Volume 75, Number 49 | April 26 - May 2 2006


The life and death of Jane Jacobs

Jane Jacobs, one of the greatest legends of Greenwich Village, died on Tuesday. Though she had moved to Toronto some years ago, Jacobs — who was 89 — will never be forgotten here.

Greenwich Village, Soho, Little Italy and the Lower East Side would not be the same today without Jacobs’s pivotal efforts to save large parts of them from misguided planning and transportation schemes.

Jacobs, along with other Villagers, took on Robert Moses, the city’s iron-willed planning czar, and, against all odds, defeated him time and again. They beat the plan to extend Fifth Ave. as a superhighway through Washington Square Park. Jacobs and allies also killed the plan for an elevated Lower Manhattan Expressway linking the Williamsburg Bridge and Holland Tunnel that would have razed much of Little Italy and Soho and which would have linked to the highway from Washington Square. Jacobs was a leader in the fight to block a “slum-clearance” project that would have leveled much of the West Village, replacing low-income tenements and mixed uses with impersonal tower-in-the-park-style development. She opposed the construction of New York University’s monolithic Bobst Library on Washington Square South, but this one, alas, she lost.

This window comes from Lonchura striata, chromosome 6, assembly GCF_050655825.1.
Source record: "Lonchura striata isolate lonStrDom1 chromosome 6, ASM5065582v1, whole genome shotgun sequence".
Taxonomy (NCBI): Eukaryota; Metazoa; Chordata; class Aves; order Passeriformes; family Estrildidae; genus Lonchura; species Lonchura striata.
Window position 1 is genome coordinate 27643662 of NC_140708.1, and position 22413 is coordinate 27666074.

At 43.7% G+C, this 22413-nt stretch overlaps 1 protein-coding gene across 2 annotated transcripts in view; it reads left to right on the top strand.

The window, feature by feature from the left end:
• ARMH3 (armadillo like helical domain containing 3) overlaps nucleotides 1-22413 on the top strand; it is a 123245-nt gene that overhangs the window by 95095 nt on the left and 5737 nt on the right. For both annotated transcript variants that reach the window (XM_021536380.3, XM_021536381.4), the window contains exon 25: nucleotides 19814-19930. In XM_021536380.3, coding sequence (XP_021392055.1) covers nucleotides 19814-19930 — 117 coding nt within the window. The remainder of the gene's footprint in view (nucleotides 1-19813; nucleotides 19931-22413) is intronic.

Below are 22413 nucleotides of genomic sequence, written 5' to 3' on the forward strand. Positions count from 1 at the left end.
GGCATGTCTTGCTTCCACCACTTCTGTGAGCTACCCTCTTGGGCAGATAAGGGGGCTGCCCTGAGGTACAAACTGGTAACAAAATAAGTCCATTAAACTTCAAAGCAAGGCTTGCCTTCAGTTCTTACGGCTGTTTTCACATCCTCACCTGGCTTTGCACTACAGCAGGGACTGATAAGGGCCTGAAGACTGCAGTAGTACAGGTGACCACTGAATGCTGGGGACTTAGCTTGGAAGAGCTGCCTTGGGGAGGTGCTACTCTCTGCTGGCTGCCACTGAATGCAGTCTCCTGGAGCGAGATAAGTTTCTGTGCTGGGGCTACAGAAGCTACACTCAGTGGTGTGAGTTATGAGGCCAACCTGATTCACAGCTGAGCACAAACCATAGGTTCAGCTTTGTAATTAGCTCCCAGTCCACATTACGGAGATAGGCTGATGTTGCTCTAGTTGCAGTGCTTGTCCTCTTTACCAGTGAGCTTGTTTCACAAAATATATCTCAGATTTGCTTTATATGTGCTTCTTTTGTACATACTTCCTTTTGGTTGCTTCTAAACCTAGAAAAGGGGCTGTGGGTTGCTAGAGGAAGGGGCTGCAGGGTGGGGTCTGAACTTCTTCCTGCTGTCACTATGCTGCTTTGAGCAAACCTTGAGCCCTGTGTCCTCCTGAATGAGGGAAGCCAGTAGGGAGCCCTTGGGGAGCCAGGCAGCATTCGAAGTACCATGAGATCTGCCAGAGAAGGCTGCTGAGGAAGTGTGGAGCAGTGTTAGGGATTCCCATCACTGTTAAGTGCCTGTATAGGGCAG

While these battles were a half-century ago, and times have changed, Jacobs’s urban planning theories remain more true and applicable today than ever. Jacobs advocated low-rise development, feeling people should be connected to the life of the street. She abhorred tower-in-the-park construction, feeling it killed this vitality. She backed mixed uses in neighborhoods: A local tavern could be a good thing at night, since it kept life and eyes on the street.

These are simple ideas. Yet, when Jacobs published her book “The Death and Life of Great American Cities” in 1961, urban planning was moving in exactly the opposite direction.

Jacobs showed that normal people could resist and win in the face of urban development juggernauts that saw them as mere obstacles in the way of some sort of “progress.”

In 2006, the development pressures no longer come in the form of Robert Moses-style megaprojects. Today, we see a chipping away — though at ever-accelerating speed — of our neighborhoods’ fabric by luxury glass towers, as mom and pop stores are being elbowed out by bars and nightclubs. Institutional growth is taking its toll, as New York University shows no signs of halting its development ambitions in the Village by locating a satellite campus elsewhere.

We know Jacobs would abhor these threats to our neighborhood. And she’d find some way to fight back. And, whether storming the stage at a City Planning hearing or ripping up a stenographer’s transcript tape at a hearing on the Lower Manhattan Expressway, Jacobs, above all, was a fighter. That’s why Villagers — who are also fighters — always looked up to her and followed her lead.

So we mourn the loss of a truly great hero and savior of the Village. And with the spirit of Jane Jacobs — the fight goes on.

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